It’s well known that when firefighters go into a burning building they’re usually not sure what they’re going to find in terms of structure, stairwells, locked doors, combustible materials and chemicals. Students at Ohio University have developed a 3-D mapping project called the Immersive Video Imaging Network (IVIN) that goes a long way toward addressing the problem.
Armed with homeland security grants totaling $950,000 a group of Scripps College of Communication students meticulously photographed the interiors of 10 buildings chosen by local homeland security officials as having political, private-sector or utility significance or are heavily populated.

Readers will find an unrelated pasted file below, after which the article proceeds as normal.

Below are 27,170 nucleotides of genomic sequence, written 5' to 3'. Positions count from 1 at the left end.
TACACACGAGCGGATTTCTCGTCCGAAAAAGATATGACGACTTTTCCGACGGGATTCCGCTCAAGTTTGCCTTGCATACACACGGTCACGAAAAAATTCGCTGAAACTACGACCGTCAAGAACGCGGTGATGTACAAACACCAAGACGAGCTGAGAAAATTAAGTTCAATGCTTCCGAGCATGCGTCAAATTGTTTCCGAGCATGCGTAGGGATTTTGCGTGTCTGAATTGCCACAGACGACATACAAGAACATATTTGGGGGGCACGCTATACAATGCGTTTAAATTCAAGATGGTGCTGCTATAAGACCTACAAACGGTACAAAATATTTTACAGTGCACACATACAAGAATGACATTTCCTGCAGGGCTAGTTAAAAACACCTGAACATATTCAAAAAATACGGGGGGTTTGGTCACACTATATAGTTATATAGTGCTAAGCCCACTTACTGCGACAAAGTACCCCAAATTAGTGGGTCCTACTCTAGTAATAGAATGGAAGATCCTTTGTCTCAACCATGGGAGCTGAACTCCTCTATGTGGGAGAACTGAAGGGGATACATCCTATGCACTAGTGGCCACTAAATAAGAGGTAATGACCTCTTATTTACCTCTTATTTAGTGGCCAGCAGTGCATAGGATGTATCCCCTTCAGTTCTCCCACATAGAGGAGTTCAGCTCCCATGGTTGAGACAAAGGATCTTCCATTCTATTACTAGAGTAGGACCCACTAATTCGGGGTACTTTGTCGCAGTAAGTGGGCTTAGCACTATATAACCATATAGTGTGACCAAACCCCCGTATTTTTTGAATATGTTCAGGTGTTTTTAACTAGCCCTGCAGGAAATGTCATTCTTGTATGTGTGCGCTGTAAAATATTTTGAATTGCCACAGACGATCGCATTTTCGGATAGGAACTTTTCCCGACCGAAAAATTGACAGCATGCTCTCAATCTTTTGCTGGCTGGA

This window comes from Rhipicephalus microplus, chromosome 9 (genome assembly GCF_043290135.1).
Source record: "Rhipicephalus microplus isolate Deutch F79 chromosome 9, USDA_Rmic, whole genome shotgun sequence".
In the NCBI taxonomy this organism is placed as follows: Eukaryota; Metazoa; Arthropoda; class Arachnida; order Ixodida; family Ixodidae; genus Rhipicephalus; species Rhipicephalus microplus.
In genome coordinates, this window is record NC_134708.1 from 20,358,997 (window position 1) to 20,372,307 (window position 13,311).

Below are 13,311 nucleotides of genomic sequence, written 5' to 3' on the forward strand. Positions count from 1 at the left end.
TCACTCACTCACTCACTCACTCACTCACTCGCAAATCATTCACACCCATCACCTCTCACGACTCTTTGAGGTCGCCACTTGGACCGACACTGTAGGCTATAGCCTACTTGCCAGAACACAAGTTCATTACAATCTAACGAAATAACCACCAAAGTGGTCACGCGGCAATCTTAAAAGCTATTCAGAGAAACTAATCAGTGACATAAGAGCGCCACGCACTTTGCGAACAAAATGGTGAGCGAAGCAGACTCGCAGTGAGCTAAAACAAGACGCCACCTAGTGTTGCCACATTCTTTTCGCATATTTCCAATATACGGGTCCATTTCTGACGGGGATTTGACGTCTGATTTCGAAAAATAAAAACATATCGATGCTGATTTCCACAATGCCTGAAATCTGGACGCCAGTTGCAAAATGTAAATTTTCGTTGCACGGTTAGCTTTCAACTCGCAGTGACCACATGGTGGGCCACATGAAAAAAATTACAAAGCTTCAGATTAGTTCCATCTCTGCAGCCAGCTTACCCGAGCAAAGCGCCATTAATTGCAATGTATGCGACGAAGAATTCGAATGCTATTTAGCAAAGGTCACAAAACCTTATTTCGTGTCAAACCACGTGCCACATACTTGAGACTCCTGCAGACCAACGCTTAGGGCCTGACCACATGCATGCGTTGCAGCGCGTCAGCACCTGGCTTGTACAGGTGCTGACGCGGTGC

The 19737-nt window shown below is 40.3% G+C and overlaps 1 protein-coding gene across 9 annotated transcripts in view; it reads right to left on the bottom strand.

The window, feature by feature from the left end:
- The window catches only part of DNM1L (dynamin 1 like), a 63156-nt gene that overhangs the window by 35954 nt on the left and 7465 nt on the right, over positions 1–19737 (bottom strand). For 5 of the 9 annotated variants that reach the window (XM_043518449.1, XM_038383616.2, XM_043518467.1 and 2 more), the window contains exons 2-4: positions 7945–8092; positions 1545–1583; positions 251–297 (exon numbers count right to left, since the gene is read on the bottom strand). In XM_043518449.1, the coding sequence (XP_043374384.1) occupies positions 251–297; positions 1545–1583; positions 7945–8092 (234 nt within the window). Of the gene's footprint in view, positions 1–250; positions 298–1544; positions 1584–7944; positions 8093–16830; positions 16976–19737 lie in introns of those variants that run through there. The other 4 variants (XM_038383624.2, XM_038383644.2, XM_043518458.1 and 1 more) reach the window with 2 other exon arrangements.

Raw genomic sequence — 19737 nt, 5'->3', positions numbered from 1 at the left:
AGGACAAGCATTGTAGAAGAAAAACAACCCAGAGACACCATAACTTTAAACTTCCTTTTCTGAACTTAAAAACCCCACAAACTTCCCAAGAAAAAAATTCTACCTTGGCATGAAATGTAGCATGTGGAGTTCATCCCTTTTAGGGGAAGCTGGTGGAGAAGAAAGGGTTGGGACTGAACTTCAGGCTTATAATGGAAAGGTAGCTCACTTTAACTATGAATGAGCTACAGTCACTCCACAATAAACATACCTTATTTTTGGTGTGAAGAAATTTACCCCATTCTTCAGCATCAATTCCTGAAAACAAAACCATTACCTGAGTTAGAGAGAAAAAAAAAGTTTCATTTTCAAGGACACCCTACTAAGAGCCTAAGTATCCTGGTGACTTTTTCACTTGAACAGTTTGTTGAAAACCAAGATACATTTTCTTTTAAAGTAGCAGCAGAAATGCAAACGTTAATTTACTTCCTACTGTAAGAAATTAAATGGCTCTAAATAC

What resulted in IVIN is a software program that could allow first responders to view from a police cruiser or fire truck using a cell card or other wireless technology, a virtual, 3-D blueprint of the inside of the buildings in and a database of critical information, such as which doors remain locked, what chemicals are present, what construction materials were used and where people are located throughout the building.
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